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American Strawberry Bush
Celastraceae
Euonymus americanus


Thunder
Thunder
Flower Petal # 5
Main Color    
Color 2    
Type Categories Useful Parts

Shrub


Celastraceae Family

Euonymus Genus
Other Names for this Plant

hearts-a-burstin', bursting heart, John Baptiste – Percival, “deer ice cream”, American burning bush.


Location

Eastern North America from Alabama, Arkansas, Delaware, District of Columbia, Florida, Georgia, Illinois, Indiana, Kentucky, Louisiana, Maryland, Mississippi, Missouri, New Jersey,

New York, North Carolina, Ohio, Oklahoma, Pennsylvania, South Carolina, Tennessee, Texas, Virginia, to West Virginia



Physical Description
American strawberry bush is a thin little shrub with narrow, opposite leaves, green stems and tiny, inconspicuous flowers that give way to peculiar crimson red fruits that look like strawberries bursting out of their red winter coats. The bush usually gets no more than 4-6 ft (1.2-1.8 m) tall, and has a loose, sprawling structure with thin, wiry, spreading branches and an open, airy form. There usually are several main upright stems arising in a stoloniferous clump. The twigs are distinctive, four-angled and green. The deciduous leaves are 2-3 in (5.1-7.6 cm) long and have fine teeth on the margins. The springtime flowers are very inconspicuous, only about a third of an inch (0.8 cm) across, with five greenish yellow petals. The fruit is a warty red capsule about 1 in (2.5 cm) across that looks a little like a strawberry. When ripe, the capsule splits open to reveal four or five orange-red seeds framed by the persistent scarlet husks.


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Celastraceae
Celastrales
Celastrales
Higher Stars Order
Oxid Clad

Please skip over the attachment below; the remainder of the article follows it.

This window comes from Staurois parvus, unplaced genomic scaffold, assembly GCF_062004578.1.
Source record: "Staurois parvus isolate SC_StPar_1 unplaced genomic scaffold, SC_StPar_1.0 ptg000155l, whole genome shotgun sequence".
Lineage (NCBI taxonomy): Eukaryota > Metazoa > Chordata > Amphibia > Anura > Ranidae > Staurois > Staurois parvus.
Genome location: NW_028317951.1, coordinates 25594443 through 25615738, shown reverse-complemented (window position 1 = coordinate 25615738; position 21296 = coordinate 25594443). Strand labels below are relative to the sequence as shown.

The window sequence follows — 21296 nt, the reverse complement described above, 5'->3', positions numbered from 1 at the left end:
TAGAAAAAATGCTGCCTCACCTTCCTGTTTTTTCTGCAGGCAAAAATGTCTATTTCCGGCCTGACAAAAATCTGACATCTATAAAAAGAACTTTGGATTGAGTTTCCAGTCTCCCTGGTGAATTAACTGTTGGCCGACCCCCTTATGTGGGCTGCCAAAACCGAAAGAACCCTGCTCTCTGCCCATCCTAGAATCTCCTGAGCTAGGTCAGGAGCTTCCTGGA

Oxid-Faba
Fabidae
Bean-Like Class
Eurosids
Real Rose Class
Rosids
Rosids
Rose-Like Class
Core Eudicots
Core Eudicots
Main, Real, Two First-Leaves (Dicots)
Eudicots
Eudicots
Real, Two First-Leaves (Dicots)
Mesangiospermae
Mesangiospermae
Half Capsule Seed Division
Magnoliophyta
Magnoliophyta
Magnolia Division
Spermatophytes
Spermatophytes
Seed Plants
Euphyllophytina
Real Land Plants
Polysporangiates
Multiple Spore Sub-Kingdom
Stomatophytes
Stomatophytes
Air Pores Sub-Kingdom
Embryophytes
Embryophytes
Multicellular Land Plants
Streptobionta
Streptobionta
Multicellular Plants
Plantae
Plantae
Plants
Eukaryota
Eukaryota
Cells with a Nucleus


General Information

Strawberry-bush caught the eye of early botanists who visited the New World, so much so that in 1663 it was among the first American plants exported back to Europe for horticultural use. These

botanical explorers admired not only the dazzling fall fruit but also the lightly serrated dark green leaves that in fall turn yellow or even white before falling to the woodland floor.

Medicinal Uses: Native Americans used the roots of Strawberry-bush to make a tea for stomach and urinary problems and uterine prolapse.The seed is strongly laxative. A tea made from the roots is used in cases of uterine prolapse, vomiting of blood, painful urination and stomach aches. The bark is diuretic, expectorant, laxative, and tonic. It was used as a tea in the treatment of malaria, liver congestion, constipation etc. The powdered bark, applied to the scalp, was believed to eliminate dandruff. An infusion of the plant has been used to stimulate menstruation and so should not be used by pregnant women

Warning: The berries contain Glycosides evobioside, evomonoside, & evonoside. Symptoms opf toxicity are Severe diarrhea in humans; when ingested the berries may also affect the heart, possibly causing cardiac arrest, and are especially dangerous for kids



American Strawberry Bush




American Strawberry Bush




American Strawberry Bush


Comment: American Strawberry Bush, Euonymus americanus

Page Posts: 1

gardengeek
gardengeek
June 18, 2010
What in the world? that is so strange! Cool pictures!

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